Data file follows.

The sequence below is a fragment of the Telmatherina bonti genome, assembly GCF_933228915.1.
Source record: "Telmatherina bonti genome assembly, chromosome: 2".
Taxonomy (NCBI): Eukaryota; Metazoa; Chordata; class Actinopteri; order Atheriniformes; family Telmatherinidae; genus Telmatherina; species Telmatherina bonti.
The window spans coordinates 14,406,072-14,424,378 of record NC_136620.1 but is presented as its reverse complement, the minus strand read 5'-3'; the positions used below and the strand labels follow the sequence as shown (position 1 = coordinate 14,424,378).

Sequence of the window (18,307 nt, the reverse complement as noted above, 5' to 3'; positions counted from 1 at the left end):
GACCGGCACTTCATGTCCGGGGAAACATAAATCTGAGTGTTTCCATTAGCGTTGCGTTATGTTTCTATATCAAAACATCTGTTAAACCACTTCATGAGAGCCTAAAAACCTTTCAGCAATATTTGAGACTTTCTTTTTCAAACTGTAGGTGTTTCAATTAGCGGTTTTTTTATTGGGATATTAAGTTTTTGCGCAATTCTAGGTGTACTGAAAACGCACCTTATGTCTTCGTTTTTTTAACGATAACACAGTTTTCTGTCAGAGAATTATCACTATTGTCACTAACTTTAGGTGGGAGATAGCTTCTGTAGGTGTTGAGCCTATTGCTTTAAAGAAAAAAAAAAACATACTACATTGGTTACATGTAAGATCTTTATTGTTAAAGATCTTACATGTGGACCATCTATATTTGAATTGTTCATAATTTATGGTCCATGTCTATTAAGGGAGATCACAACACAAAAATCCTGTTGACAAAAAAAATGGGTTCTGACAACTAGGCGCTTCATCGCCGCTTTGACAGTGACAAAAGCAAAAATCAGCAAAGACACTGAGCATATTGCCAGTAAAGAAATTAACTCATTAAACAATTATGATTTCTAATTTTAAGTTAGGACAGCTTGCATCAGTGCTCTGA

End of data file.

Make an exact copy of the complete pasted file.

The sequence below is a fragment of the Telmatherina bonti genome, assembly GCF_933228915.1.
Source record: "Telmatherina bonti genome assembly, chromosome: 2".
Taxonomy (NCBI): Eukaryota; Metazoa; Chordata; class Actinopteri; order Atheriniformes; family Telmatherinidae; genus Telmatherina; species Telmatherina bonti.
The window spans coordinates 14,406,072-14,424,378 of record NC_136620.1 but is presented as its reverse complement, the minus strand read 5'-3'; the positions used below and the strand labels follow the sequence as shown (position 1 = coordinate 14,424,378).

Sequence of the window (18,307 nt, the reverse complement as noted above, 5' to 3'; positions counted from 1 at the left end):
GACCGGCACTTCATGTCCGGGGAAACATAAATCTGAGTGTTTCCATTAGCGTTGCGTTATGTTTCTATATCAAAACATCTGTTAAACCACTTCATGAGAGCCTAAAAACCTTTCAGCAATATTTGAGACTTTCTTTTTCAAACTGTAGGTGTTTCAATTAGCGGTTTTTTTATTGGGATATTAAGTTTTTGCGCAATTCTAGGTGTACTGAAAACGCACCTTATGTCTTCGTTTTTTTAACGATAACACAGTTTTCTGTCAGAGAATTATCACTATTGTCACTAACTTTAGGTGGGAGATAGCTTCTGTAGGTGTTGAGCCTATTGCTTTAAAGAAAAAAAAAAACATACTACATTGGTTACATGTAAGATCTTTATTGTTAAAGATCTTACATGTGGACCATCTATATTTGAATTGTTCATAATTTATGGTCCATGTCTATTAAGGGAGATCACAACACAAAAATCCTGTTGACAAAAAAAATGGGTTCTGACAACTAGGCGCTTCATCGCCGCTTTGACAGTGACAAAAGCAAAAATCAGCAAAGACACTGAGCATATTGCCAGTAAAGAAATTAACTCATTAAACAATTATGATTTCTAATTTTAAGTTAGGACAGCTTGCATCAGTGCTCTGA